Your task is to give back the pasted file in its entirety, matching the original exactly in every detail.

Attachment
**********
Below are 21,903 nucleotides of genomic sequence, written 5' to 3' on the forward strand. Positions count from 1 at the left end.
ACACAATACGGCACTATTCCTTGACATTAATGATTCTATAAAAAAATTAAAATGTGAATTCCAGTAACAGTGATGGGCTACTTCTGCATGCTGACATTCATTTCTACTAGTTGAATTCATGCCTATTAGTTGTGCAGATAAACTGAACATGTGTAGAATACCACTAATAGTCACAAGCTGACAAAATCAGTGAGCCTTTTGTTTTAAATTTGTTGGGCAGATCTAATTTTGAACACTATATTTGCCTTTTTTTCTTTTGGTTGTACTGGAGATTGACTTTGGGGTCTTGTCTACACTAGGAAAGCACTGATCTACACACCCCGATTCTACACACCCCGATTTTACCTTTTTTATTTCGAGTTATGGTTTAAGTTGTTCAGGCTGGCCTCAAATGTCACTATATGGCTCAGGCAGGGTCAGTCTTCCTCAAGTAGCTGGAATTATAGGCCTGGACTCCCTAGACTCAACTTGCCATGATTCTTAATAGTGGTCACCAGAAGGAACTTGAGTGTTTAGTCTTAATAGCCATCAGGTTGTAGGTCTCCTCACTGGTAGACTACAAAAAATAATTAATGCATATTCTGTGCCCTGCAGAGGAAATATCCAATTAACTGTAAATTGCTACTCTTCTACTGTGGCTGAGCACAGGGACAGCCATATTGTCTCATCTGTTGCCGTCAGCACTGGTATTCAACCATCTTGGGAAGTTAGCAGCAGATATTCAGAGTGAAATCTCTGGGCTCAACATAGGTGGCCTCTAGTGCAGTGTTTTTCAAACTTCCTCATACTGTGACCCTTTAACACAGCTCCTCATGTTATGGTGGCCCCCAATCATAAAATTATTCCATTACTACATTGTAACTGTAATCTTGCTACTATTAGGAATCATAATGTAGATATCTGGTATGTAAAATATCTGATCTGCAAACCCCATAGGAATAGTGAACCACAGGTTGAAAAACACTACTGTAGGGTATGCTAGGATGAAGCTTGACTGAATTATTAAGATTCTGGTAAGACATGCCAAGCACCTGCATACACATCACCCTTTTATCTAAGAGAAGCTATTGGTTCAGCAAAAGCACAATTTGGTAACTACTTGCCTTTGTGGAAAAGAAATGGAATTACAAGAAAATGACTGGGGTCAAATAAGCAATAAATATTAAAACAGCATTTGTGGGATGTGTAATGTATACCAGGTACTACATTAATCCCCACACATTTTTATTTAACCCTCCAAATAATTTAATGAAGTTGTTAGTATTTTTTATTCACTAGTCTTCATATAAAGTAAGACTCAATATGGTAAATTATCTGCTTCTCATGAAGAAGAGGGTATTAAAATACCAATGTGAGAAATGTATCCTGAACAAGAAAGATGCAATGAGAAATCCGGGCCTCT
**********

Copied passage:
Below are 21,903 nucleotides of genomic sequence, written 5' to 3' on the forward strand. Positions count from 1 at the left end.
ACACAATACGGCACTATTCCTTGACATTAATGATTCTATAAAAAAATTAAAATGTGAATTCCAGTAACAGTGATGGGCTACTTCTGCATGCTGACATTCATTTCTACTAGTTGAATTCATGCCTATTAGTTGTGCAGATAAACTGAACATGTGTAGAATACCACTAATAGTCACAAGCTGACAAAATCAGTGAGCCTTTTGTTTTAAATTTGTTGGGCAGATCTAATTTTGAACACTATATTTGCCTTTTTTTCTTTTGGTTGTACTGGAGATTGACTTTGGGGTCTTGTCTACACTAGGAAAGCACTGATCTACACACCCCGATTCTACACACCCCGATTTTACCTTTTTTATTTCGAGTTATGGTTTAAGTTGTTCAGGCTGGCCTCAAATGTCACTATATGGCTCAGGCAGGGTCAGTCTTCCTCAAGTAGCTGGAATTATAGGCCTGGACTCCCTAGACTCAACTTGCCATGATTCTTAATAGTGGTCACCAGAAGGAACTTGAGTGTTTAGTCTTAATAGCCATCAGGTTGTAGGTCTCCTCACTGGTAGACTACAAAAAATAATTAATGCATATTCTGTGCCCTGCAGAGGAAATATCCAATTAACTGTAAATTGCTACTCTTCTACTGTGGCTGAGCACAGGGACAGCCATATTGTCTCATCTGTTGCCGTCAGCACTGGTATTCAACCATCTTGGGAAGTTAGCAGCAGATATTCAGAGTGAAATCTCTGGGCTCAACATAGGTGGCCTCTAGTGCAGTGTTTTTCAAACTTCCTCATACTGTGACCCTTTAACACAGCTCCTCATGTTATGGTGGCCCCCAATCATAAAATTATTCCATTACTACATTGTAACTGTAATCTTGCTACTATTAGGAATCATAATGTAGATATCTGGTATGTAAAATATCTGATCTGCAAACCCCATAGGAATAGTGAACCACAGGTTGAAAAACACTACTGTAGGGTATGCTAGGATGAAGCTTGACTGAATTATTAAGATTCTGGTAAGACATGCCAAGCACCTGCATACACATCACCCTTTTATCTAAGAGAAGCTATTGGTTCAGCAAAAGCACAATTTGGTAACTACTTGCCTTTGTGGAAAAGAAATGGAATTACAAGAAAATGACTGGGGTCAAATAAGCAATAAATATTAAAACAGCATTTGTGGGATGTGTAATGTATACCAGGTACTACATTAATCCCCACACATTTTTATTTAACCCTCCAAATAATTTAATGAAGTTGTTAGTATTTTTTATTCACTAGTCTTCATATAAAGTAAGACTCAATATGGTAAATTATCTGCTTCTCATGAAGAAGAGGGTATTAAAATACCAATGTGAGAAATGTATCCTGAACAAGAAAGATGCAATGAGAAATCCGGGCCTCT